- Hydration- Hydration is very important for the body, especially when you are physically active. The body is made up of about 60% water, and we sweat during intense exercise, so it is important to stay hydrated to replenish the nutrients lost. Water also helps to lubricate the joints and keep vital organs functioning optimally. The general rule is that men should be drinking at least 96 fl. Oz. of water, while women should drink at least 75 fl. Oz. daily. Of course, this varies from person to person. If the goal is to lose weight or if you are extremely active, you may need to consume more water. Failure to hydrate properly can lead to dehydration, which can have a negative affect on your performance. Dehydration can cause headaches, muscle cramps, tense muscles, and stiff joints. Dehydration coupled with high-intensity exercise could lead to injury. Hydration is very important to the recovery process so make sure you are drinking enough water.
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- Nutrition- Along with hydration, nutrition is important to maintaining a healthy lifestyle. Eating the right types of foods and the proper portions is important to a balanced diet. According to the CrossFit Journal, your diet should consist of lean meats, vegetables, nuts and seeds, some fruit, little starch, and zero sugar and processed foods. Each meal should be 40% carbohydrate, 30% protein, and 30% fat, according to the Zone Diet. Additionally, it is more beneficial to your metabolism to eat 5-6 smaller portioned meals, 2-3 hours apart, than to eat 3 larger meals each day. These general rules along with proper hydration will help to promote a healthy lifestyle and help improve athletic performance.
- Sleep- Getting enough sleep is another important aspect in aiding recovery and boosting performance. It is recommended that you get between seven and nine hours of sleep daily. Also, it is important to get REM sleep, as it is the restorative phase of your sleep cycle. If you have trouble getting this sleep in at night, a nap during the day may help to fill some of the time needed. Certain conditions such as insomnia or sleep apnea may affect sleeping patterns, which can in-turn, affect daily performance and training. It is important to seek medical help to try to fix sleep issues, as sleep is a crucial part of the recovery process.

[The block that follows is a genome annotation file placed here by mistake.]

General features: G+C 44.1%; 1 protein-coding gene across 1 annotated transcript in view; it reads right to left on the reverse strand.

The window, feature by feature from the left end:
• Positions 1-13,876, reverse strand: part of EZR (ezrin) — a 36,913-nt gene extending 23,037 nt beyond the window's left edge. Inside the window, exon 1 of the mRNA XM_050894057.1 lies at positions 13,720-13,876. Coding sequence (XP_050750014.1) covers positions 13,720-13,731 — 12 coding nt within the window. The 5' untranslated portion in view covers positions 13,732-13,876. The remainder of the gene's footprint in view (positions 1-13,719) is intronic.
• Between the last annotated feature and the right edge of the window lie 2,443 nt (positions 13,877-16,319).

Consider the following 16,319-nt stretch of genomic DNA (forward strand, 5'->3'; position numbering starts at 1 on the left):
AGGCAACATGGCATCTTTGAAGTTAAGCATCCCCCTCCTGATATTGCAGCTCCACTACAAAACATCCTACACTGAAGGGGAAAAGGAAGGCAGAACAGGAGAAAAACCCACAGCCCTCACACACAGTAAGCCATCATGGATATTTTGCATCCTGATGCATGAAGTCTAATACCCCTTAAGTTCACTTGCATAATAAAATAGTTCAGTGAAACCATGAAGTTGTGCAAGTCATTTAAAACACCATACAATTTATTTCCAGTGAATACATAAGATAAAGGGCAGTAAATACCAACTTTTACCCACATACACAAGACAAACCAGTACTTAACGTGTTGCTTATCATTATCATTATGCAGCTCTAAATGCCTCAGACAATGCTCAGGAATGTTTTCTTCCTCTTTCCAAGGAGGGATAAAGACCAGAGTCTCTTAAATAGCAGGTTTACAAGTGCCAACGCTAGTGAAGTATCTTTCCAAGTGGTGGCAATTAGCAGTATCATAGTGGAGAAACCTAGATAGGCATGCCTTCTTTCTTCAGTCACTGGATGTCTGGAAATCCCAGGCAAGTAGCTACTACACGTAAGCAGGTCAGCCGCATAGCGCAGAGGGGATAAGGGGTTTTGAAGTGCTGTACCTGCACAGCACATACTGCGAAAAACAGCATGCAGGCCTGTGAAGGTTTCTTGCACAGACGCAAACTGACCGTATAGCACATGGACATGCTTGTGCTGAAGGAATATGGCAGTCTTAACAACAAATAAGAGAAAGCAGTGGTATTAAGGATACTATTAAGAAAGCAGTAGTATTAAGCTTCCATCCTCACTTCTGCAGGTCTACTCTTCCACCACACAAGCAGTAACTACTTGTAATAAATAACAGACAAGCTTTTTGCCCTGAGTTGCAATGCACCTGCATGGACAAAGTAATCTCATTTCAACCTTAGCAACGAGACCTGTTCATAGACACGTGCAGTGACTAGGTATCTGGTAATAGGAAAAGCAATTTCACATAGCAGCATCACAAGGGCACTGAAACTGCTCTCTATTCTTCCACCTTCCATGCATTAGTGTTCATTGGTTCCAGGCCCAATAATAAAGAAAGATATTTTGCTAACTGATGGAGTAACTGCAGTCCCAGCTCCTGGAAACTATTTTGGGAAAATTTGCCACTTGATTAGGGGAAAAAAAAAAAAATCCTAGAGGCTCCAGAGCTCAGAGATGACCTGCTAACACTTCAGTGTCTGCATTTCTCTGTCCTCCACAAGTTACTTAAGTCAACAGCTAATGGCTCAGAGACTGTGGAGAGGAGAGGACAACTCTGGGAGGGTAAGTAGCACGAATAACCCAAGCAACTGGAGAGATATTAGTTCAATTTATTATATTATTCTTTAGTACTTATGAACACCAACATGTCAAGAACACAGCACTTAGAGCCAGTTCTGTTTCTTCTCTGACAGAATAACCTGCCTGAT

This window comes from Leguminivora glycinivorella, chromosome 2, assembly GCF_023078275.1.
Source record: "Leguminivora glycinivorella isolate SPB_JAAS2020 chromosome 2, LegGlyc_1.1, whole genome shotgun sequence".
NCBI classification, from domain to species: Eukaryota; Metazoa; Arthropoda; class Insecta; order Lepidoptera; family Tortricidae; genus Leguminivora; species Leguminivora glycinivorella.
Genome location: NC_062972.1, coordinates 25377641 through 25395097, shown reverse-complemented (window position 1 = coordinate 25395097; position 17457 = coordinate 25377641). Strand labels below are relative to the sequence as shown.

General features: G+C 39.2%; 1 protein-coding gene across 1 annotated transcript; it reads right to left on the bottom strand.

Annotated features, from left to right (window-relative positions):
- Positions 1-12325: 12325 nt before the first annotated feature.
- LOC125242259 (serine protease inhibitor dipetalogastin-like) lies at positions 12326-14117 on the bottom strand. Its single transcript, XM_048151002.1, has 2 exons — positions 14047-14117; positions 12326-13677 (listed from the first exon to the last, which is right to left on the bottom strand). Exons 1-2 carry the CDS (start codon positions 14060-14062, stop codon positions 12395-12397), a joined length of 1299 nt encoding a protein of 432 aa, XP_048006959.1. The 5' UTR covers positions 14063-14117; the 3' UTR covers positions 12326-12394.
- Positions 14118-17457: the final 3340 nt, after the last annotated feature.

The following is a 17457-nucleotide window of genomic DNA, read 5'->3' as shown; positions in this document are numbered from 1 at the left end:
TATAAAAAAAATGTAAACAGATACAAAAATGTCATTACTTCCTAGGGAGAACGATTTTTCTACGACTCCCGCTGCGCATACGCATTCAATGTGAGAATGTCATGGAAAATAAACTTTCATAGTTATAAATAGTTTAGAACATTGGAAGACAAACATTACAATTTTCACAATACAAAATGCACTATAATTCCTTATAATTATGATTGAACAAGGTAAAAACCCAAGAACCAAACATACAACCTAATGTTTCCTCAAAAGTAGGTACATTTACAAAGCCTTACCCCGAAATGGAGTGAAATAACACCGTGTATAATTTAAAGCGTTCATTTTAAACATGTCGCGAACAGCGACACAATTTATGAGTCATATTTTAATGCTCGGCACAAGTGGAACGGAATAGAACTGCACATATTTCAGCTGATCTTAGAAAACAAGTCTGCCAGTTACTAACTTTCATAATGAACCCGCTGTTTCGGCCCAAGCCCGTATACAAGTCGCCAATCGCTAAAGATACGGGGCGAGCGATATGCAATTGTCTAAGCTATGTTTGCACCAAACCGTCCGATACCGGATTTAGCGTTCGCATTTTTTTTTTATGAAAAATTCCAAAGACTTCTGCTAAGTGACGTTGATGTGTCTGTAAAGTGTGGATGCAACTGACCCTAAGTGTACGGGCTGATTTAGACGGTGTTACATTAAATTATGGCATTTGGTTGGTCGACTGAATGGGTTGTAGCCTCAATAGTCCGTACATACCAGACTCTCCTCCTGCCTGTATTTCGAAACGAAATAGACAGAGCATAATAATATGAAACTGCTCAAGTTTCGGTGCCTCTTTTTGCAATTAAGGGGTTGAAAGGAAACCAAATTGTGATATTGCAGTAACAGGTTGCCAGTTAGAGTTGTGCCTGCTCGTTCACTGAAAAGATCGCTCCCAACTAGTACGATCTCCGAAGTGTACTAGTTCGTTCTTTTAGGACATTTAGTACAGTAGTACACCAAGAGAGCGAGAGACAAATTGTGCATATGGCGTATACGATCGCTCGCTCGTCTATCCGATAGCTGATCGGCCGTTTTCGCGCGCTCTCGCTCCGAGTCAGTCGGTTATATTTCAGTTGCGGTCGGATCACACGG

- Mobility- Keeping the body supple and limber is important for the body, especially with age. As we become older, especially when we are inactive, we become less mobile and daily tasks may become more difficult. Improving and maintaining mobility should be a part of any exercise program. Stretching and using techniques such as self-myofascial release (SMR or foam rolling) should be a part of your daily routine if you are physically active. For every hour of activity, there should be 20-30 minutes spent on mobility work. Additionally, proper warm-ups should include mobility exercises that take your body through a range of motion similar to the upcoming tasks and exercises. For example, if your workout is going to consist of a high volume of squats, your warm-up should include mobility exercises that target the hips, knees, and ankles, as well as the hamstrings and glutes. After the workout, these same areas should be focused on with mobility exercises that will aid in recovery and help prevent injury.
- Mental toughness- There is a lot to be said about the mental aspect of high intensity training. It is physically demanding, and sometimes, a little overwhelming. Putting yourself in the right frame-of-mind to get after your workout can be challenging. One thing that has helped me personally has been taking each part of my training one piece at a time. Instead of looking at my training schedule as a whole, I focus on each individual task, complete that task, and then move on to the next one. Another thing that has helped is thinking about how privileged I am to be able to train and do all of the things that I am physically capable of doing. What I mean by this is that there are many people out there that do not have the opportunity to do a lot of the things that I am able to do. Whether it be because of physical limitations, lack of access, or a lack of guidance and education, some people do not have the same opportunities to workout like I am able to. I am very fortunate to be able to do all of the things that my body is capable of. The last thing that I do to mentally prepare myself to train is to realize that I am only competing against myself. The moment I start focusing on what those around me are doing, is the moment when my workout is no longer mine, and it is no longer fun. Above all else, training should be enjoyable, because if it is not, then why do it. Whatever strategy works for you, or whatever you have got to tell yourself, changing your thought process and mentally preparing yourself for training can go a long way.
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